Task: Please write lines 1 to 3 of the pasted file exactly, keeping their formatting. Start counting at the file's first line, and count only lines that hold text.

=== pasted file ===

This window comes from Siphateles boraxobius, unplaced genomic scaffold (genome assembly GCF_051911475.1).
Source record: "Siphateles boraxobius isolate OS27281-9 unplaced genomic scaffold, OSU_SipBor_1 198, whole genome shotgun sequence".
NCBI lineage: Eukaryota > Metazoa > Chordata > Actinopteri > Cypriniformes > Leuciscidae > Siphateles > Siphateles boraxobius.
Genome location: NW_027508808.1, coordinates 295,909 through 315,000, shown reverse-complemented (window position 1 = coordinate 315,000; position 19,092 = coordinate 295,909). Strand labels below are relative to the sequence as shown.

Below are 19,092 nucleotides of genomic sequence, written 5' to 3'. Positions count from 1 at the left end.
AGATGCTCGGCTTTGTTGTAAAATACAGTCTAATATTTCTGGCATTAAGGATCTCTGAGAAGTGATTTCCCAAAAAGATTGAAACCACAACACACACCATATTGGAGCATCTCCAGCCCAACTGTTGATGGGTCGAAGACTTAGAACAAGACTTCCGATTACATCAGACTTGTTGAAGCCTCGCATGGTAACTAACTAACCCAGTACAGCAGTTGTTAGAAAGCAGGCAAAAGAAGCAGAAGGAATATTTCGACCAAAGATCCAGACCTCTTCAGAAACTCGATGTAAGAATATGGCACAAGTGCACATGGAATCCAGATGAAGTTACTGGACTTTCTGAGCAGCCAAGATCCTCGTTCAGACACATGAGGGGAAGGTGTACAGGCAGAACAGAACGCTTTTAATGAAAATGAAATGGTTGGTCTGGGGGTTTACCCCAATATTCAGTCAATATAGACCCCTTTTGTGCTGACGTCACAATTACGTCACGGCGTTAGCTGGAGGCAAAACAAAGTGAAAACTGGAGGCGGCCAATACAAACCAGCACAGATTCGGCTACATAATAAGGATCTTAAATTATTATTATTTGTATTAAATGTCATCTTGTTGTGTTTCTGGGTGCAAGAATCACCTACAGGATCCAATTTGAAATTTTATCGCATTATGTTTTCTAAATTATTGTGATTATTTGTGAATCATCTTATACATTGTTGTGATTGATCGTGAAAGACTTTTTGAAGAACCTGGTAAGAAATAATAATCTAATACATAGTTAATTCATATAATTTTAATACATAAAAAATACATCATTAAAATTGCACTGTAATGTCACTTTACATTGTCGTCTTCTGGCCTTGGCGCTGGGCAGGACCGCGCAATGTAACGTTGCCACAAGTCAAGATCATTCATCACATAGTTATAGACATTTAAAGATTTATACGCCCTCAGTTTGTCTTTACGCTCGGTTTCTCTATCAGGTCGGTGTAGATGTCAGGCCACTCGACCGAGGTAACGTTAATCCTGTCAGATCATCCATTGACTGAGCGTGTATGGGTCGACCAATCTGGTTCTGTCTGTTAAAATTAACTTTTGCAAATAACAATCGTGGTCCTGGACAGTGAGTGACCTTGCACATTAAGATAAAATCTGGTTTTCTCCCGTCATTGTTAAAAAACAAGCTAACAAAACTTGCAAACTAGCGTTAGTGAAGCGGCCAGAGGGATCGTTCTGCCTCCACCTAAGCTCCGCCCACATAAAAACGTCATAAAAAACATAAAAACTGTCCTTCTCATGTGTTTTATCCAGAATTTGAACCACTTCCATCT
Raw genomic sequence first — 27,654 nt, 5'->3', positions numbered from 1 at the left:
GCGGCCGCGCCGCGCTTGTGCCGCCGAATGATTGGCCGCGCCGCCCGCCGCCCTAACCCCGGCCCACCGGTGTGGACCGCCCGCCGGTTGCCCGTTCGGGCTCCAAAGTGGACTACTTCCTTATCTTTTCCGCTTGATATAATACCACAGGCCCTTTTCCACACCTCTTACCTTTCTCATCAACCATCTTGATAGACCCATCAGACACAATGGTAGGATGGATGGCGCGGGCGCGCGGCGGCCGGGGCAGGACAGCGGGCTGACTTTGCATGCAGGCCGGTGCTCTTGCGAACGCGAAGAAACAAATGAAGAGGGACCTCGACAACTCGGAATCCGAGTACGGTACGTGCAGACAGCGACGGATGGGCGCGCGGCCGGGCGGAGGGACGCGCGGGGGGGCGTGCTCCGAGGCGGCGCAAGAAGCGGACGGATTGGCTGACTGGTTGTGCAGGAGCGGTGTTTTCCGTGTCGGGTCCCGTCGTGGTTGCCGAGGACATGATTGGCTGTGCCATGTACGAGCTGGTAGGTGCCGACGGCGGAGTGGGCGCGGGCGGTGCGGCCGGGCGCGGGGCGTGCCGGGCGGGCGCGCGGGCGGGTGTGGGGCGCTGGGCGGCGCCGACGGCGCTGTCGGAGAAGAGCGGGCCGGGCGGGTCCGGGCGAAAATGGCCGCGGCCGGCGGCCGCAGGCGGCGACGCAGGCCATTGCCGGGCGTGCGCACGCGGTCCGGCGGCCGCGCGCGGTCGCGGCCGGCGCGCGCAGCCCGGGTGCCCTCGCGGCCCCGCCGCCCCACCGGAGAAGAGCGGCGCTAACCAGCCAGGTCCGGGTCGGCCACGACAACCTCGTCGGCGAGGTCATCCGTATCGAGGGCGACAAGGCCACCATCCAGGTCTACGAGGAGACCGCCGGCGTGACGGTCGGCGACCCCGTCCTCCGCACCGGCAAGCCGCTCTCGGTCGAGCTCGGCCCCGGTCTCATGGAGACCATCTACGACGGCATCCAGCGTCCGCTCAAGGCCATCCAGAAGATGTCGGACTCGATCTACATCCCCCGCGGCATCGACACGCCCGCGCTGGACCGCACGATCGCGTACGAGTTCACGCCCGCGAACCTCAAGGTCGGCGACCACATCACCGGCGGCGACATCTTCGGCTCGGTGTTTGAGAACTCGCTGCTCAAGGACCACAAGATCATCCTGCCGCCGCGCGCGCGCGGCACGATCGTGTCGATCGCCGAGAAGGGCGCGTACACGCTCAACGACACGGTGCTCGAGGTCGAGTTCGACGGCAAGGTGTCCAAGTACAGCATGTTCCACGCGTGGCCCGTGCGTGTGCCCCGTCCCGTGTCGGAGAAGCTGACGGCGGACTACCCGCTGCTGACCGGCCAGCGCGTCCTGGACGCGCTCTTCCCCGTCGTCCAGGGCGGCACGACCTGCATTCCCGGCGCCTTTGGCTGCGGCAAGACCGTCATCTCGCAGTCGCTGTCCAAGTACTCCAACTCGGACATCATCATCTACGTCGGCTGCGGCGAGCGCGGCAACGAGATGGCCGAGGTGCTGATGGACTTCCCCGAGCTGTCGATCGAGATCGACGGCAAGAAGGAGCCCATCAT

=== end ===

This window comes from Siphateles boraxobius, unplaced genomic scaffold (genome assembly GCF_051911475.1).
Source record: "Siphateles boraxobius isolate OS27281-9 unplaced genomic scaffold, OSU_SipBor_1 198, whole genome shotgun sequence".
NCBI lineage: Eukaryota > Metazoa > Chordata > Actinopteri > Cypriniformes > Leuciscidae > Siphateles > Siphateles boraxobius.